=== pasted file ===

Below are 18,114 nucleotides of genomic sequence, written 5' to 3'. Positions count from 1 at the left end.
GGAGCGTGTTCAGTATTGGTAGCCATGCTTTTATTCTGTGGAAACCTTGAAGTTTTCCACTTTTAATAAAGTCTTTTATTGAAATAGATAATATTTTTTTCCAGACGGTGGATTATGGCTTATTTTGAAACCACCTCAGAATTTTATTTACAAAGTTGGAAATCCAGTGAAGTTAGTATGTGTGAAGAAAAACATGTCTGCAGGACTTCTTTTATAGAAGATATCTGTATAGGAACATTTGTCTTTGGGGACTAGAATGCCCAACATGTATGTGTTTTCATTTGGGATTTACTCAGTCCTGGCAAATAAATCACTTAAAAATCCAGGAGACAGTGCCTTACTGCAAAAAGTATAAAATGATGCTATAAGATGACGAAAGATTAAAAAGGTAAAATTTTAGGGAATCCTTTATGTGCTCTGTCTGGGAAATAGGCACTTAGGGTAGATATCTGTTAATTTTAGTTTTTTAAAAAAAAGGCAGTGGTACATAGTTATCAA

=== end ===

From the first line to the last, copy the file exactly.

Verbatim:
Below are 18,114 nucleotides of genomic sequence, written 5' to 3'. Positions count from 1 at the left end.
GGAGCGTGTTCAGTATTGGTAGCCATGCTTTTATTCTGTGGAAACCTTGAAGTTTTCCACTTTTAATAAAGTCTTTTATTGAAATAGATAATATTTTTTTCCAGACGGTGGATTATGGCTTATTTTGAAACCACCTCAGAATTTTATTTACAAAGTTGGAAATCCAGTGAAGTTAGTATGTGTGAAGAAAAACATGTCTGCAGGACTTCTTTTATAGAAGATATCTGTATAGGAACATTTGTCTTTGGGGACTAGAATGCCCAACATGTATGTGTTTTCATTTGGGATTTACTCAGTCCTGGCAAATAAATCACTTAAAAATCCAGGAGACAGTGCCTTACTGCAAAAAGTATAAAATGATGCTATAAGATGACGAAAGATTAAAAAGGTAAAATTTTAGGGAATCCTTTATGTGCTCTGTCTGGGAAATAGGCACTTAGGGTAGATATCTGTTAATTTTAGTTTTTTAAAAAAAAGGCAGTGGTACATAGTTATCAA